Creative Expression, Mind-Body, Mindful Living, Nature, Resources for Meditation: Articles by Loden

Our Self-Healing, Self-Rejuvenating Mind

by:  Loden Nyima, Resident Teacher at DMC

Many of us these days come to meditation or a spiritual path with a wish to heal. To heal from one or another form of suffering or turmoil that we’ve experienced, or from the pace, demands, and challenges of modern life.  We often come seeking relief, peace, stillness, rejuvenation, wellness, and even freedom from whatever limiting conditions we experience.   

The good news is that those qualities are already present in us already and are the parts of us doing the seeking and the asking.  While we certainly don’t need to be a Buddhist or even interested in Buddhism to practice many forms of meditation (and I actually mean that!), one name for this part of ourselves is our Buddha nature.  It’s our innate wisdom, compassion, freedom, health, and strength.  The way it shines through in our lives can be by recognizing that we’re suffering and that we long to heal, to release, to be free.*  It’s like longing for like.  It’s the sun shining through the clouds, present all along.  

Whatever we call it or, innately, our minds and hearts are wise, compassionate, connected, strong, resilient, and open.  Otherwise, how would we have gone through all the ups and downs of life and still be here?  Why would we care about other people, the world, or even ourselves or our pets?  How would we know how we feel, what feels right and wrong, and what we need to do?  Why on earth would we want to meditate?

Like the sky has accommodated all kinds of weather, our innate wisdom, compassion, and openness have accommodated everything we’ve experienced in life.  

However, to the extent we get hung up on various thoughts, emotions, and experiences, or when they simply overwhelm us, or when we get hurt, there’s a part of ourselves that gets stuck.  It’s sort of like a knot in a muscle, or a physical injury that gets stiff.  Only with emotions, it’s on a more subtle level, and it creates a sort of knot in our spiritual bodies, and often even in our physical bodies.  

We all know the saying “I had a knot in my stomach”, or perhaps the feeling of being so shut down it’s like there’s lead in our chest, or so nervous we have butterflies inside or tension in our heads, or so angry we feel hot, etc., etc.  This is what I’m talking about—there’s an almost physical, metastasized quality to our emotions.  In Buddhism we explain this through a subtle, spiritual, body that’s a bit like what Western science refers to as the nervous system, and so much more…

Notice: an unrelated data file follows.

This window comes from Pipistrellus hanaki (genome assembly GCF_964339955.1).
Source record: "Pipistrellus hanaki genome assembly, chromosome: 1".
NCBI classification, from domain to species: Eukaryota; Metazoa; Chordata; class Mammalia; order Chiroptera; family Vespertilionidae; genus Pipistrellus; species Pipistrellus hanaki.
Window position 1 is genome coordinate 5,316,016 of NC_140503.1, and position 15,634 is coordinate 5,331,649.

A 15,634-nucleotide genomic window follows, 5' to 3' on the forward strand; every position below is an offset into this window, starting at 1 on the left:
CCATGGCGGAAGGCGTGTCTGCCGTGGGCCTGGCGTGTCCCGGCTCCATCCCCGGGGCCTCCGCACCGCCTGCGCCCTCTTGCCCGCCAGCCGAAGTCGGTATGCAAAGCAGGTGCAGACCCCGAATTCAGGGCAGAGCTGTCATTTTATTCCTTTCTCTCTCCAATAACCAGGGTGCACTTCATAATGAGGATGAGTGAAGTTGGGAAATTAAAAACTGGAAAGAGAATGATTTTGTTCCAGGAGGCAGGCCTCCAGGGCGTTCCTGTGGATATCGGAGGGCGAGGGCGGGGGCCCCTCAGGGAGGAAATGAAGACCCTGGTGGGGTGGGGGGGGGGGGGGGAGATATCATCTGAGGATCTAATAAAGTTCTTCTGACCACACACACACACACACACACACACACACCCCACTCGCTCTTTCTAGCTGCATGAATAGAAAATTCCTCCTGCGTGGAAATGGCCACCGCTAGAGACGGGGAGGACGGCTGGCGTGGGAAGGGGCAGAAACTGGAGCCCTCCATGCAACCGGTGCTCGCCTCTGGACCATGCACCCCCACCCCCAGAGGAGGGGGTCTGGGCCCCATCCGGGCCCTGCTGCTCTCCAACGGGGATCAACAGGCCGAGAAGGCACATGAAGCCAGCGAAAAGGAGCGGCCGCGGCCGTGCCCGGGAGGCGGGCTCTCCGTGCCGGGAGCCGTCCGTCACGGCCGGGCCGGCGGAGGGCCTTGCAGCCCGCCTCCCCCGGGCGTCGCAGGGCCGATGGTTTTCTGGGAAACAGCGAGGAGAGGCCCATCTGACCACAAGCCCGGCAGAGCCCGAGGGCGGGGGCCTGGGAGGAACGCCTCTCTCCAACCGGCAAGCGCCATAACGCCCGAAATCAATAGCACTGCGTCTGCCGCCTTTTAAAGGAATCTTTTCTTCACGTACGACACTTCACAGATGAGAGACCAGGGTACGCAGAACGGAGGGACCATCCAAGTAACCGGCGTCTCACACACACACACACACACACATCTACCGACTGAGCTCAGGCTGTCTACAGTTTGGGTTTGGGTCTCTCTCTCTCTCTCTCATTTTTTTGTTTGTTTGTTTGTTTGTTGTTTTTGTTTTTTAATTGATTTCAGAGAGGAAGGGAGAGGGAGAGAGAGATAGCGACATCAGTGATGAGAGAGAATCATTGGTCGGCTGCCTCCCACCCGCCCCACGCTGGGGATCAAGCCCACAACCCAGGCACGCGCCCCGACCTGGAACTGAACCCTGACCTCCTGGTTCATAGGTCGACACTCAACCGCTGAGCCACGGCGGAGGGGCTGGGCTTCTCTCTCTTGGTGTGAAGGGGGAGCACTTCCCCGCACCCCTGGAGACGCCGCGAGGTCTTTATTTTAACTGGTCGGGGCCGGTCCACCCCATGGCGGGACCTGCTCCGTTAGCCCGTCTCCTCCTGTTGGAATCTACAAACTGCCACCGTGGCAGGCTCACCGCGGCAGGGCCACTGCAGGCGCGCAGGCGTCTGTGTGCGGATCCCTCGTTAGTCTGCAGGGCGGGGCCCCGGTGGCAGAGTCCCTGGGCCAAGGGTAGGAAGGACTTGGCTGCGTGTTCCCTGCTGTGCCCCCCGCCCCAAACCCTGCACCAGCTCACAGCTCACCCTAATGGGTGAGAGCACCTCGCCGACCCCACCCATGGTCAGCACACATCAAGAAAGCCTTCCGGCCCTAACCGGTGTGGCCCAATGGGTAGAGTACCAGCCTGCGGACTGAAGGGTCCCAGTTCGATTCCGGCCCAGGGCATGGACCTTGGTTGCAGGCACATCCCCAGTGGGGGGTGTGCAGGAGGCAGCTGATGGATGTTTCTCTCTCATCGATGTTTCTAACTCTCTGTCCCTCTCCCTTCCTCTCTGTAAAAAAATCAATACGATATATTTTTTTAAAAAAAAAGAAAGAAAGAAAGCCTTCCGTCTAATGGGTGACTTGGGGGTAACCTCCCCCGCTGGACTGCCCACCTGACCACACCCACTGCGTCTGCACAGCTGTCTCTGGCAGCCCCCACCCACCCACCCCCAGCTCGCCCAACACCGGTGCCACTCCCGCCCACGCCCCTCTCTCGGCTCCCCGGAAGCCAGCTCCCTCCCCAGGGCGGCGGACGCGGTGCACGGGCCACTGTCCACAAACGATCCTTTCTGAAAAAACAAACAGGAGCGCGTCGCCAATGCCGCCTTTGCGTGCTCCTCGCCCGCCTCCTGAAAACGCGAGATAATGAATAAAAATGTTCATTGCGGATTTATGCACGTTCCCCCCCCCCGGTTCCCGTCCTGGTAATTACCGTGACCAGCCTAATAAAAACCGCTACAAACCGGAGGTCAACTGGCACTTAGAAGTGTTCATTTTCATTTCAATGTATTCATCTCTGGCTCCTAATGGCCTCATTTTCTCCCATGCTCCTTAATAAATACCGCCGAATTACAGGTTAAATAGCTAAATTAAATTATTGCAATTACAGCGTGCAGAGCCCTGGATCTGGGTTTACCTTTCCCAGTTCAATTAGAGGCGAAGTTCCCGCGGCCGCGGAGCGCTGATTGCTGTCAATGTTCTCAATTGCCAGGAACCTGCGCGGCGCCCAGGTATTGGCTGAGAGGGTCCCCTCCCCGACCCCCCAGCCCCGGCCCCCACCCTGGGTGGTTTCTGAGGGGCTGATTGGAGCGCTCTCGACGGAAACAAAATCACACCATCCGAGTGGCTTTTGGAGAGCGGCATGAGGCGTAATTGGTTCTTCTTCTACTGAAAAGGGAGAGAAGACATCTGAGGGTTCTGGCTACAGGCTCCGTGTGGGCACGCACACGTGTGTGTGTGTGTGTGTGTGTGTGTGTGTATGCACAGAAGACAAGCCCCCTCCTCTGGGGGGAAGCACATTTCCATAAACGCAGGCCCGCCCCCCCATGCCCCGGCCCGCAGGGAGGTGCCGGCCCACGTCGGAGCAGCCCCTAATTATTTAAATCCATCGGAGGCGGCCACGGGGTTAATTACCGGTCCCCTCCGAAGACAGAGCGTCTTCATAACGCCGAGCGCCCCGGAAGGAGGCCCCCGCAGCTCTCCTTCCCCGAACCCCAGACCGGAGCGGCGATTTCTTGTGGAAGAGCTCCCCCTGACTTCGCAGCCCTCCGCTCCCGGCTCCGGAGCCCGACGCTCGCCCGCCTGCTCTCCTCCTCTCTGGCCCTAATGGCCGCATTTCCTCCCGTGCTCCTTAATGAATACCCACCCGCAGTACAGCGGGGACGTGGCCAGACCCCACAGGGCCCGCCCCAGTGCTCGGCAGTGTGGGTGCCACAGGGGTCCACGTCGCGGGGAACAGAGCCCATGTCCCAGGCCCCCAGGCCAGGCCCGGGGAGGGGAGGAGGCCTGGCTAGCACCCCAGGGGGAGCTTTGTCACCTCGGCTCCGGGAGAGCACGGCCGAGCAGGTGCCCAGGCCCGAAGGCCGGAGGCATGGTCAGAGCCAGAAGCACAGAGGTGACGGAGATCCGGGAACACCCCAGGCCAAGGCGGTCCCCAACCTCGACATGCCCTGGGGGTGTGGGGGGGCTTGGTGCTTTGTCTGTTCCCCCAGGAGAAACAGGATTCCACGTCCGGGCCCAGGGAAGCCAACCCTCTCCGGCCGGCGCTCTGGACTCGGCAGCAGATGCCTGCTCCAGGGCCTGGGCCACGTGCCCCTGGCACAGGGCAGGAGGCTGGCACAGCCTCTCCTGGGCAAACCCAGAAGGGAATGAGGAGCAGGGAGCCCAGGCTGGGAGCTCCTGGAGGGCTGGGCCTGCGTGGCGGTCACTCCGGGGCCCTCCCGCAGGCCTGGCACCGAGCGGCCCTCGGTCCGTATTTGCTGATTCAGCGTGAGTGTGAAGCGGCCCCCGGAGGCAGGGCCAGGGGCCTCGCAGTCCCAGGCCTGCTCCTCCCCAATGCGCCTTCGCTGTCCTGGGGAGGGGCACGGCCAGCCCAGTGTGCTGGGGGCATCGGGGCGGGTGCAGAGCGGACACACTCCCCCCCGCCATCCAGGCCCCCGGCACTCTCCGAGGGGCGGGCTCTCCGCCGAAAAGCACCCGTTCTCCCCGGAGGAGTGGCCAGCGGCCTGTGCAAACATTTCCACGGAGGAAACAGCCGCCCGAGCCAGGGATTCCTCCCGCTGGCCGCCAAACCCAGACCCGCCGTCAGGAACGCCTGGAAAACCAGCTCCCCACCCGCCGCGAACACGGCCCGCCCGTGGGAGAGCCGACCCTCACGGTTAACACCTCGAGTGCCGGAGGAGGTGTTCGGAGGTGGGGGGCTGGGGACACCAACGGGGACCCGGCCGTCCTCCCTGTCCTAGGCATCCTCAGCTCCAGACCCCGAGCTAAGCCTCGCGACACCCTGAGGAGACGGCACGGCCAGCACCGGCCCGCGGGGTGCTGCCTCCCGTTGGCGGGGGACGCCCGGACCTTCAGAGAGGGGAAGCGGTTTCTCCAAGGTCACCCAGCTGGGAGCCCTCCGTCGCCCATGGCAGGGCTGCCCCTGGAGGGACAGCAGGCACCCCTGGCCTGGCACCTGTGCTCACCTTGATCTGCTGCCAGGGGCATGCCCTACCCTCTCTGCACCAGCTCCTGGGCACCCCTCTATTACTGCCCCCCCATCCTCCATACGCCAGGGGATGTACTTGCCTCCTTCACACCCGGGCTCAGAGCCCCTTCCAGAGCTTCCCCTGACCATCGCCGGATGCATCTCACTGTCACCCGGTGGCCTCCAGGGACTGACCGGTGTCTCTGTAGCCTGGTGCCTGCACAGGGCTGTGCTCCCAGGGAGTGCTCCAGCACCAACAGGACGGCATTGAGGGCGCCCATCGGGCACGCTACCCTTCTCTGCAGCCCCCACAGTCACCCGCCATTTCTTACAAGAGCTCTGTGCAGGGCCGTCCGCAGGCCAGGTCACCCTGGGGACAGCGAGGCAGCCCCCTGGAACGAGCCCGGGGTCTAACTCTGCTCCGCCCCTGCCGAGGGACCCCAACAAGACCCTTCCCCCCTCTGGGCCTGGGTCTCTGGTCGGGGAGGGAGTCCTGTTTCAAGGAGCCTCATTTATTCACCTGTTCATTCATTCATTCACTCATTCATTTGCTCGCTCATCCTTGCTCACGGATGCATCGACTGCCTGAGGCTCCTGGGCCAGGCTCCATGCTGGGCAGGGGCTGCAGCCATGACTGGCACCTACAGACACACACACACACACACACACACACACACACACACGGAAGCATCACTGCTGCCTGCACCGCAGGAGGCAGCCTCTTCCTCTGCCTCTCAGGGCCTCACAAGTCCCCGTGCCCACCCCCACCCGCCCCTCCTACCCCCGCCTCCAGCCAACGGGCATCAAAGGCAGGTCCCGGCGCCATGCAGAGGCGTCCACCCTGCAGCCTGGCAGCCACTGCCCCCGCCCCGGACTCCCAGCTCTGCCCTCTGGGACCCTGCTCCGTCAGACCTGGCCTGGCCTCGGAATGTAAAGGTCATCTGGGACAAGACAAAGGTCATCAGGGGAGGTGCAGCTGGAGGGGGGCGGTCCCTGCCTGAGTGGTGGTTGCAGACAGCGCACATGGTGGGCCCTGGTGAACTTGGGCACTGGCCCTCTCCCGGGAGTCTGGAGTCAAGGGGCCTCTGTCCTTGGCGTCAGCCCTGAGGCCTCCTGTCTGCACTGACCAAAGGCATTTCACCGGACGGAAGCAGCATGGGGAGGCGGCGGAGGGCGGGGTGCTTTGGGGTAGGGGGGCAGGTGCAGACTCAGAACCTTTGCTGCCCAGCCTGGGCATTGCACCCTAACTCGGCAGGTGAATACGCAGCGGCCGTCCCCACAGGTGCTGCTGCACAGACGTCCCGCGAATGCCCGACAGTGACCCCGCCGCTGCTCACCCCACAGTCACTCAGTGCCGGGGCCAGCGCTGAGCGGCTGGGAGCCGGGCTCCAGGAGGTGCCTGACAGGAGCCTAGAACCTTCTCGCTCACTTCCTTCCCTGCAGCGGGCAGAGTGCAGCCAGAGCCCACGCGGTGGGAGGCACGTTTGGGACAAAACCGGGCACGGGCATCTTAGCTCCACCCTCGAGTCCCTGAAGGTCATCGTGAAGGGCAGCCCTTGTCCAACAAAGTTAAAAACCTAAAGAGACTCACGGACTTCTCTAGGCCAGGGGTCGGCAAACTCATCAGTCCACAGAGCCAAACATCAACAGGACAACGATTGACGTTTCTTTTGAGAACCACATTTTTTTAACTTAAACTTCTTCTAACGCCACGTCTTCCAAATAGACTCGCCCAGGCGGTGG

In any case, again, the good news is that we can actually heal and release these things completely.  As a matter of fact, our minds and hearts, ourselves, our nature, is actually self-healing, self-rejuvenating, and even self-liberating or freeing!  Like the sky…

The way we do this is by feeling what we feel, embracing ourselves totally as we are, and breathing.  As we contact strong emotions, we can get curious about where they actually are in our bodies.  How do they feel?  What are they made of?  Where are they?

Like massaging a knot in a muscle, we can gently breathe with our stuck emotions, with total acceptance, warmth, and love.  We can trust ourselves enough to do that.  As we do, we can remain curious about how they feel and where the space is in them.  We can give them that space with our breath.  And eventually, they loosen up, they melt, like ice back into water, or clouds dissolving in the sky.  Our sky.  Everyone’s sky.    

As this happens, we can rest at deeper and deeper levels, and we can also learn that our thoughts and emotions have ever only been as solid as we’ve made them.  When we embrace them with natural presence, they eventually dissolve, and so do we, and whatever wisdom and connection are there will only grow.  In this way, we can learn to trust our self-healing, self-rejuvenating, self-liberating mind.  We can be free.  


*If anyone wants to check me on that, I’m paraphrasing from the fourth vajra point of Maitreya’s Uttaratantra, specifically where it describes the function of Buddha nature at the time of the path.

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About the Author: Loden Nyima

Gelong Loden Nyima is a fully ordained Buddhist monk. He lived at Gampo Abbey from 2009 – 2017 where he practiced intensively, completed Shedra studies, and served in various roles including as a Shastri. He now lives at Shambhala Mountain Center where he serves as Resident Teacher and a founding faculty member for the Summer Seminar and other programs. He spends a portion of each year in retreat, frequently travels to continue his own dharma education, and can often be seen jogging around the land at DMC.